“I am an invisible man…I am invisible, understand, simply because people refuse to see me…When they approach me they see only my surroundings, themselves, or figments of their imagination – indeed, everything except me.  Nor is my invisibility exactly a matter of a bio-chemical accident to my epidermis.  That invisibility to which I refer occurs because of a peculiar disposition in the eyes of those with whom I come in contact.  A matter of the construction of their inner eyes, those eyes with which they look through their physical eyes upon reality…You wonder whether you aren’t simply a phantom in other people’s minds.  Say, a figure in a nightmare which the sleeper tries with all his strength to destroy.”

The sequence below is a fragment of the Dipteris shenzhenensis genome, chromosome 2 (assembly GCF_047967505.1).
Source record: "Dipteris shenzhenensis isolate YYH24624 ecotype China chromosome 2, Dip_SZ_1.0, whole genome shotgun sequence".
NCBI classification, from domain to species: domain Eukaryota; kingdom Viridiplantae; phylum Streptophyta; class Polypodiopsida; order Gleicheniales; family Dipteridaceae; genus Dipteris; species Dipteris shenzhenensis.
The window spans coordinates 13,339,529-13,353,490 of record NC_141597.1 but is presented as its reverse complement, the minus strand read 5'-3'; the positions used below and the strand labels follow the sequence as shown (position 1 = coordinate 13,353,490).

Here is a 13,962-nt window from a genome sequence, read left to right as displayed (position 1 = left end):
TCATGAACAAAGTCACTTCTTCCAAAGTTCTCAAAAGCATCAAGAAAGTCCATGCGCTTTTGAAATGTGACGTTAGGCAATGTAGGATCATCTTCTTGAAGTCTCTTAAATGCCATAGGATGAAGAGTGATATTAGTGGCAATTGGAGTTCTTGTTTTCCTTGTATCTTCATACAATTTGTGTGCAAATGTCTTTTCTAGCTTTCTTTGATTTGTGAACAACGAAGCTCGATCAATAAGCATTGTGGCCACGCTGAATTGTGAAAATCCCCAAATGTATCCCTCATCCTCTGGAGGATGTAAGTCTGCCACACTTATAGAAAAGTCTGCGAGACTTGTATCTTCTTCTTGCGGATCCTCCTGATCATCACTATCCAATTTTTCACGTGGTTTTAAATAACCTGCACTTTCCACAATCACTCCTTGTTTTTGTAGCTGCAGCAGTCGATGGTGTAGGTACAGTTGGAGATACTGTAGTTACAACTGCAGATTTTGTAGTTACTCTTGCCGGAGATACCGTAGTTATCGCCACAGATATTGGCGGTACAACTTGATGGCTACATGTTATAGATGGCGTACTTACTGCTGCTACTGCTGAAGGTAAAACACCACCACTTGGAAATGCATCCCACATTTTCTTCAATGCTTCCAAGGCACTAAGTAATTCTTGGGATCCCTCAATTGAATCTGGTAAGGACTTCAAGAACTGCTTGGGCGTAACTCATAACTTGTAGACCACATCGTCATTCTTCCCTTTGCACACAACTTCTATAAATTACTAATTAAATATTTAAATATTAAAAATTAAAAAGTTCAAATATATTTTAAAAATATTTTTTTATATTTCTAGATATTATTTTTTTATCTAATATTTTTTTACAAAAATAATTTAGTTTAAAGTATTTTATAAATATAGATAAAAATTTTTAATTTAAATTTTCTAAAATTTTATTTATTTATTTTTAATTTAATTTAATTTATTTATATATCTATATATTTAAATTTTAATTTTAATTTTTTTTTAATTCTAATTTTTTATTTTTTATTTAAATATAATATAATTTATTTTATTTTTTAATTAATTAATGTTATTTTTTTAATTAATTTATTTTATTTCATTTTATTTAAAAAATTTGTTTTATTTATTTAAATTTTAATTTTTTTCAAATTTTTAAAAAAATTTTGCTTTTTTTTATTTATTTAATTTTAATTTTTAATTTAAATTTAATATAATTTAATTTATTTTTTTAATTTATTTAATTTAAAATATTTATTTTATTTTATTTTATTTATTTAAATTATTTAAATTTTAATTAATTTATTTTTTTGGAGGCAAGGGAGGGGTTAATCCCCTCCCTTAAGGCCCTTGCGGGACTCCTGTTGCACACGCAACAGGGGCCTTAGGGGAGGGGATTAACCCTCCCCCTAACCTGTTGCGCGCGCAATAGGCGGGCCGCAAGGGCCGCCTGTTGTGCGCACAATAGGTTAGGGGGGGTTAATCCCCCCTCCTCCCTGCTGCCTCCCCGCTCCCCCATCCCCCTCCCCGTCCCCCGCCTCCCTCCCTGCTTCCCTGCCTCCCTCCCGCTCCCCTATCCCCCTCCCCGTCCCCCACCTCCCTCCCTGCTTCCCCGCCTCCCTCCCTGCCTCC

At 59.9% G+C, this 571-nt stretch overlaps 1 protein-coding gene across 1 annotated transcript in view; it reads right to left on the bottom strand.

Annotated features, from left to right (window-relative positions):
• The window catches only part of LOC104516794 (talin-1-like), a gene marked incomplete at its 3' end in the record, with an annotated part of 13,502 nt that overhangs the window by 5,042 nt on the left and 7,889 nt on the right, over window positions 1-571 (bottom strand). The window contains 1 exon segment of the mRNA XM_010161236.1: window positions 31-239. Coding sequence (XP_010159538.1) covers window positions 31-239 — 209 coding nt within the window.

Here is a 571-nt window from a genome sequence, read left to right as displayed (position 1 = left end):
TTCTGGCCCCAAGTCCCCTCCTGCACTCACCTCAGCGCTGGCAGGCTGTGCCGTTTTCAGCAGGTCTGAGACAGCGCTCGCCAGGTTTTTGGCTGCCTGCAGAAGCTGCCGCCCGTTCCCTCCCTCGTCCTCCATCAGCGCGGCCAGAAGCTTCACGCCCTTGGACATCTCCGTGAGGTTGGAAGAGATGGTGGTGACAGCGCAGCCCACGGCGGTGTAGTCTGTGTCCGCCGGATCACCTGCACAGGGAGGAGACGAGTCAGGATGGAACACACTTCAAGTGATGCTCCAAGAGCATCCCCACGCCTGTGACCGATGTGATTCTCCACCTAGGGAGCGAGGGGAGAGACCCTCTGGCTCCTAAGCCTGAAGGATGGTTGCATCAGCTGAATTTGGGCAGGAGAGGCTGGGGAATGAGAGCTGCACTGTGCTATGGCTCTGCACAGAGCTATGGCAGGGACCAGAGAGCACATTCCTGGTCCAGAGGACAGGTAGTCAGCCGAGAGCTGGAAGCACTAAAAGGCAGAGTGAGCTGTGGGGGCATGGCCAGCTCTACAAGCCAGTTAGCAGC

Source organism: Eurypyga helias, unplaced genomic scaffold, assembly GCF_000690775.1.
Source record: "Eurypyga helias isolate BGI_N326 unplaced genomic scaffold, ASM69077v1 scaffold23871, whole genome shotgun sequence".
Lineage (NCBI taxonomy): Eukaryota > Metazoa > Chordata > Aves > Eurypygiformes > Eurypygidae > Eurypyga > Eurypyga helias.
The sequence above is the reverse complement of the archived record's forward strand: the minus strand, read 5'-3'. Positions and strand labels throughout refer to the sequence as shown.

Updates on New Postings for September

It’s that time of year again.  The semester starts next week for me, and during the fall, I’ll be trying to balance teaching with dissertation writing and research.  In the spirit of keeping myself on task when it comes to this blog, there are at least two posts I’m planning to make during the month of September. One will be in response to the film Belle (2013), which I mentioned in my last post, and the second will be a brief discussion on Juan Francisco Manzano (1797-1854) and his The Autobiography of a Slave/Autobiografia de un Escalvo.